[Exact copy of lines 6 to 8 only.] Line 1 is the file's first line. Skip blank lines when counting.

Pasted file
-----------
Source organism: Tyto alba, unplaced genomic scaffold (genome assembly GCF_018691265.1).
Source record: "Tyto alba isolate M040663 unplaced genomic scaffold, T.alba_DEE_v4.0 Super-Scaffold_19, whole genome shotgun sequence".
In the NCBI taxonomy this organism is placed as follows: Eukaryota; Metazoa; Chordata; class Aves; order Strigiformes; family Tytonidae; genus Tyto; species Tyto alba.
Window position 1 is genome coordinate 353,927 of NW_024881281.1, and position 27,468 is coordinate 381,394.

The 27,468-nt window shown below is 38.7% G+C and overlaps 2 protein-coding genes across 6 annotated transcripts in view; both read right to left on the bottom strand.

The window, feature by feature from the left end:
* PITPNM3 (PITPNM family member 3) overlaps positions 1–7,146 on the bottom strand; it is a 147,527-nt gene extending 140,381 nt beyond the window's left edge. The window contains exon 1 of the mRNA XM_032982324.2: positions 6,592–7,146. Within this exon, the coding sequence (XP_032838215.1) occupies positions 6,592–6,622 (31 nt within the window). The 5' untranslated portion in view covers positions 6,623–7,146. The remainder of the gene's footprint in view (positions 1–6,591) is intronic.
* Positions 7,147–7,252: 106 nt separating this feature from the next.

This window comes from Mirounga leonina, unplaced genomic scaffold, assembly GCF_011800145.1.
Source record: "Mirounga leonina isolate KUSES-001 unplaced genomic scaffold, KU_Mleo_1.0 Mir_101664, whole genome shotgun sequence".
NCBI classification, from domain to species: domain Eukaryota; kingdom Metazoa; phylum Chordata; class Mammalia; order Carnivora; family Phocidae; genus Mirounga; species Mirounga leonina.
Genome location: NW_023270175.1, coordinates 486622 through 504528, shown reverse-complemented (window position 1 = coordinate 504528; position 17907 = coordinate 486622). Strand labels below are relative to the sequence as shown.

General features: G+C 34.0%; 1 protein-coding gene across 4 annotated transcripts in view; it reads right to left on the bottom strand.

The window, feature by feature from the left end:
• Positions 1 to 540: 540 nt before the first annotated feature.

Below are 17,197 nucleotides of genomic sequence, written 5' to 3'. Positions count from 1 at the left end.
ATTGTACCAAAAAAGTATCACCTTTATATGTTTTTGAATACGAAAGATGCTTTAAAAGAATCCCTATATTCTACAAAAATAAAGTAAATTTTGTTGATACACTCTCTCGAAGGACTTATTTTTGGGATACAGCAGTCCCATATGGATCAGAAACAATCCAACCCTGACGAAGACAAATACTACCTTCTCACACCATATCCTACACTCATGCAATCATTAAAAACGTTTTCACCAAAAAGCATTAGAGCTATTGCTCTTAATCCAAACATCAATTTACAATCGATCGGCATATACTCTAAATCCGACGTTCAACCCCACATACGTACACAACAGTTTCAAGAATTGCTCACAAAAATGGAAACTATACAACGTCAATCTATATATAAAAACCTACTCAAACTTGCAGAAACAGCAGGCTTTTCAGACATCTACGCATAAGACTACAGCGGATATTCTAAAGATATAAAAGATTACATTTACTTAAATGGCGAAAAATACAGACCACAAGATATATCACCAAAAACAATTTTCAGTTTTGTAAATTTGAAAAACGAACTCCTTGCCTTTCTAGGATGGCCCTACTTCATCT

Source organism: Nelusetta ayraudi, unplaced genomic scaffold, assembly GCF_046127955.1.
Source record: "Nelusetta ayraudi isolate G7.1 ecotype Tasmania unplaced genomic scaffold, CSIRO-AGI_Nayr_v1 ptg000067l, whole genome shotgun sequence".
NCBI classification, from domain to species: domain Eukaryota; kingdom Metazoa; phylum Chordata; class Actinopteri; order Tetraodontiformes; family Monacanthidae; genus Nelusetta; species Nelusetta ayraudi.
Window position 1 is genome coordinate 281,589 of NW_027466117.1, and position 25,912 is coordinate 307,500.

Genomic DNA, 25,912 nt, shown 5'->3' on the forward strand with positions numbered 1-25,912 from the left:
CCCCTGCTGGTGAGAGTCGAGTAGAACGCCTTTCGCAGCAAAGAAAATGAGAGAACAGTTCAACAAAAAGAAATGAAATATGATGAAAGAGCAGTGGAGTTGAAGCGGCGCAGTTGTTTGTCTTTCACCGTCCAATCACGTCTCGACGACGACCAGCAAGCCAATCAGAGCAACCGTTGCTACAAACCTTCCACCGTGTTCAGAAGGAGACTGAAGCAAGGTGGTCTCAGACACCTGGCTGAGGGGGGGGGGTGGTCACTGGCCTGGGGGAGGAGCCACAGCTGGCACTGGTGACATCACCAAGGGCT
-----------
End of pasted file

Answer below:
The window, feature by feature from the left end:
* PITPNM3 (PITPNM family member 3) overlaps positions 1–7,146 on the bottom strand; it is a 147,527-nt gene extending 140,381 nt beyond the window's left edge. The window contains exon 1 of the mRNA XM_032982324.2: positions 6,592–7,146. Within this exon, the coding sequence (XP_032838215.1) occupies positions 6,592–6,622 (31 nt within the window). The 5' untranslated portion in view covers positions 6,623–7,146. The remainder of the gene's footprint in view (positions 1–6,591) is intronic.
* Positions 7,147–7,252: 106 nt separating this feature from the next.